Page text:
1st Homeless Struck with COVID-19 May Be Victims of Sacramento City Hall Sweeps, Unions Charge

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Police with guns and shields burst through door where homeless are sheltering in place

By Crescenzo Vellucci
Vanguard Sacramento Bureau Chief

SACRAMENTO – Unions for the Sacramento and California homeless unions are charging the city of Sacramento is being less than truthful about whether Sacramento Police are “sweeping” homeless out of the streets – and the only real protection they have from the elements and COVID-19 – contrary to the recommendations by the Center for Disease Control and state’s “Shelter-in-Place” guidelines.

The unions then suggested the first homeless diagnosed with the coronavirus may be victims of those sweeps.

“In your message to me of April 8, 2020, you (city attorney Susana Wood) denied that the police were continuing to conduct sweeps of homeless persons,” wrote Anthony Prince, the homeless union chief counsel in a letter made available to THE VANGUARD.

He said media reports on April 9 showed “some 70 homeless were forcibly removed from the City Hall plaza in one of the continuing daily actions by police at this location in disregard of CDC guidelines. These individuals and the police officers who cleared them then left the area, scattered throughout the downtown area and beyond where they all risked both exposure to and may have spread the COVID-19 virus.”

Prince then suggested that two people “identified as homeless were diagnosed as COVID-19 positive. We have reason to believe that these individuals may have been swept from the front of City Hall.”

Prince added that “we hope and expect that the proper authorities are performing due diligence in contact tracing these exposures,” and requested that “your office cooperate with our Union to now ensure that all those who may have had contact with these individuals – whether at City Hall or elsewhere – be warned, examined, treated and provided with medical care and noncongregant housing at once using the money allocated for that purpose by the State of California.”

Prince also informed the city that the union is “aware that police continue to sweep homeless persons at will, using the ‘sit-lie ordinance, protection of critical infrastructure and obstruction of sidewalks’ as pretexts for such actions. Neither can the City justify these sweeps by having so-called ‘navigation’ persons present or by utilizing a ‘Homeless Outreach Teams.’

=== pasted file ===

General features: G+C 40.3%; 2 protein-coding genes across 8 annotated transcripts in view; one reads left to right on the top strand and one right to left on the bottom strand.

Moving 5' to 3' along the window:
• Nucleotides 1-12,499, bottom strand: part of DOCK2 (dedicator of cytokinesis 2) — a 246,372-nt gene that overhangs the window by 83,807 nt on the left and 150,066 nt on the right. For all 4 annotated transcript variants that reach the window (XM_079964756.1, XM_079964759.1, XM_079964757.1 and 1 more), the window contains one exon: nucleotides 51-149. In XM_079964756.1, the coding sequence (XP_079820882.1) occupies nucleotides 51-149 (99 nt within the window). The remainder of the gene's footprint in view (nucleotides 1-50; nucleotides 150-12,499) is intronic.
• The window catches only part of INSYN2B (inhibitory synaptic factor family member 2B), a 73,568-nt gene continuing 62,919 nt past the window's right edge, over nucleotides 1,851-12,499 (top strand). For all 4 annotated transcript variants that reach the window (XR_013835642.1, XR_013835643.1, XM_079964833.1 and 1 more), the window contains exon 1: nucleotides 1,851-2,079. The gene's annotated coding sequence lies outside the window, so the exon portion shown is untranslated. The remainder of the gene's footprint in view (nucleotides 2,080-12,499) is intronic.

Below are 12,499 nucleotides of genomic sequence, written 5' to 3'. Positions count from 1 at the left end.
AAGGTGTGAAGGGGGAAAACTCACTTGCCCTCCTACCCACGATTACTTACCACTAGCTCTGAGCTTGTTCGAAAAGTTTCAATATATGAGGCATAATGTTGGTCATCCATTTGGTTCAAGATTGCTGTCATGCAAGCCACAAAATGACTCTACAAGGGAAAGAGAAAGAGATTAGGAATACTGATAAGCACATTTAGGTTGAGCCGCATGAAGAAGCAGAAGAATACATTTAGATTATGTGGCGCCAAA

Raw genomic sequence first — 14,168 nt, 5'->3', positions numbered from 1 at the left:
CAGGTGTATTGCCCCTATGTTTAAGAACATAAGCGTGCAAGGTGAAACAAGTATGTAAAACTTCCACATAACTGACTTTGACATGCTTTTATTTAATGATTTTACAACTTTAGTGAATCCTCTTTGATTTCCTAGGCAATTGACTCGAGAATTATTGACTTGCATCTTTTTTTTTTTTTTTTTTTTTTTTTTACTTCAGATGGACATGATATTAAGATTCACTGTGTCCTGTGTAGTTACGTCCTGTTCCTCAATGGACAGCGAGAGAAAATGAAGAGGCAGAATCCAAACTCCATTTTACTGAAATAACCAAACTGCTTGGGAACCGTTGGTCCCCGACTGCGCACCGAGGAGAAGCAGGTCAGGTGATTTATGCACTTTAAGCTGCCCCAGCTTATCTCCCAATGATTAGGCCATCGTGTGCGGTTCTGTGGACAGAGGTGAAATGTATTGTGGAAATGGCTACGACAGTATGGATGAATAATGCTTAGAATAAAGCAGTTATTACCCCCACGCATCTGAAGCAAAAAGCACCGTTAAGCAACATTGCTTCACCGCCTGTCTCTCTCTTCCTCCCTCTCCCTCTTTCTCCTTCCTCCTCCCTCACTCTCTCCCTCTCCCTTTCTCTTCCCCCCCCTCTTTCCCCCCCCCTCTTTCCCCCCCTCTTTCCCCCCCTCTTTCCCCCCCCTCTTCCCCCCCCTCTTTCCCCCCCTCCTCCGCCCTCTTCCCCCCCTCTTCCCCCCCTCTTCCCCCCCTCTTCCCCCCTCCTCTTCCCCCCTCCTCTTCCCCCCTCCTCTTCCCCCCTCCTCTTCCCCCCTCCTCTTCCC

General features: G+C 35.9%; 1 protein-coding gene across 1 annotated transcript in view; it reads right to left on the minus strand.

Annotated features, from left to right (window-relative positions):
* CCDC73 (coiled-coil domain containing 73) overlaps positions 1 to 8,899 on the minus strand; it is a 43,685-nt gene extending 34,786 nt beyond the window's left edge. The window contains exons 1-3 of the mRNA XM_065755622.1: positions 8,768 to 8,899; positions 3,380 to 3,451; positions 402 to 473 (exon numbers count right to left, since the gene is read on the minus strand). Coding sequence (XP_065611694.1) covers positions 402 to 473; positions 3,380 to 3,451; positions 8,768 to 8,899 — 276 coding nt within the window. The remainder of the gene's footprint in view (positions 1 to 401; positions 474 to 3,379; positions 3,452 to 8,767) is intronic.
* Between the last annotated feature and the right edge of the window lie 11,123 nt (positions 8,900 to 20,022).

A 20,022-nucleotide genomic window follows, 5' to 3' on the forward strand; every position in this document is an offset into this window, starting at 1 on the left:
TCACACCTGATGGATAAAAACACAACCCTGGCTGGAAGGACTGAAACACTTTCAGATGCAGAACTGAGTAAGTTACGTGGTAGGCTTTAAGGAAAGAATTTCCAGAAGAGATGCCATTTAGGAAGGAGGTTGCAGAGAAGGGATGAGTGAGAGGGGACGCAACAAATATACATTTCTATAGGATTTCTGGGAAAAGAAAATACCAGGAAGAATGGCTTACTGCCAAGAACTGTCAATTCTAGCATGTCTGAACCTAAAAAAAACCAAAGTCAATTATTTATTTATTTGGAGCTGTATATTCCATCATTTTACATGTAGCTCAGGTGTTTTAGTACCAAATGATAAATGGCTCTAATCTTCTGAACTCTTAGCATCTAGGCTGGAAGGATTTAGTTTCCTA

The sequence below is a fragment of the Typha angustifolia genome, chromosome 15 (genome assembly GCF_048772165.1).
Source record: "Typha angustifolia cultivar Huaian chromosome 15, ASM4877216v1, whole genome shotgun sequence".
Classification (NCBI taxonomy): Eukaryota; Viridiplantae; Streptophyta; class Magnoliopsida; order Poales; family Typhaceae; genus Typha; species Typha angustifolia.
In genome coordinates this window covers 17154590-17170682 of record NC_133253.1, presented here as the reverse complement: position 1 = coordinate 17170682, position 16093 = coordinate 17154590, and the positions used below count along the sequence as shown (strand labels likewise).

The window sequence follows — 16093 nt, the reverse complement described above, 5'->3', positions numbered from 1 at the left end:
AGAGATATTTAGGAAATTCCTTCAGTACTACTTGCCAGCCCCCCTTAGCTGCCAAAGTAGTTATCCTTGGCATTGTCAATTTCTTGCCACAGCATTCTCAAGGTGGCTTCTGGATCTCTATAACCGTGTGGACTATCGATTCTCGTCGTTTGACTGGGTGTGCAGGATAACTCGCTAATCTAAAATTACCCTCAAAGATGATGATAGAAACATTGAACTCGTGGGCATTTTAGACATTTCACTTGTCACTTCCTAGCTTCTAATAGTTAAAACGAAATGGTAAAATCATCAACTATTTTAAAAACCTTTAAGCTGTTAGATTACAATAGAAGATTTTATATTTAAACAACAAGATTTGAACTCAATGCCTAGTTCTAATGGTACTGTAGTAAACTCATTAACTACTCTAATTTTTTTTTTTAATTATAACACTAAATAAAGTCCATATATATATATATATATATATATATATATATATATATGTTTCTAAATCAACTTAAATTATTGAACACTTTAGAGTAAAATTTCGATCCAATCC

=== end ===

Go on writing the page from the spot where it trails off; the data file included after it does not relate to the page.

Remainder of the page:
“We have documented these daily pretextual sweeps and have received reports that the City is taking down handwashing stations and other survival facilities while also interfering with our medical volunteers from U.C. Davis. We are aggregating this evidence and will be forwarding our concerns to the State Attorney General’s office with whom we have already filed a complaint,” wrote Prince in his Friday letter.

Prince said the first recorded homeless COVID-19 cases “confirms what our Union, the CDC and public health professionals have long maintained: that the failure to provide housing represents an existential threat to society that the pandemic has now made obvious…Sacramento cannot continue to drag its feet in acquiring hotel rooms not only for those who are ‘sick’ but for those who are pre-symptomatic, asymptomatic or members of a high-risk population such as the homeless.”

The homeless community has long criticized Steinberg for promising to build tent cities and other places for the homeless to go but failing to deliver on virtually all of them.

“The timetable of placing the un-sheltered in hotel rooms must be immediately expedited: taking nine weeks to fill 900 rooms (as reported in the news media), is simply and dangerously inadequate,” charged Prince, who attached a letter “from members of Science for the People, an international organization with whom we are partnering during this crisis.

“As their letter indicates, by failing to suspend the sweeps in fact, the City of Sacramento fails to heed the direction provided by the professionals best qualified to guide us through this pandemic. To the extent that it does not cease and desist from exposing the homeless and the broader community to this state-created danger, be advised that we will hold the City of Sacramento fully accountable.”

Earlier this month, the homeless advocates lodged a complaint with the state of California against city of Sacramento Mayor Darrell Steinberg and the city for violating the state’s “Shelter-in-Place” executive order and disregarding the Center for Disease Control guidelines against clearing of homeless encampments during the coronavirus pandemic.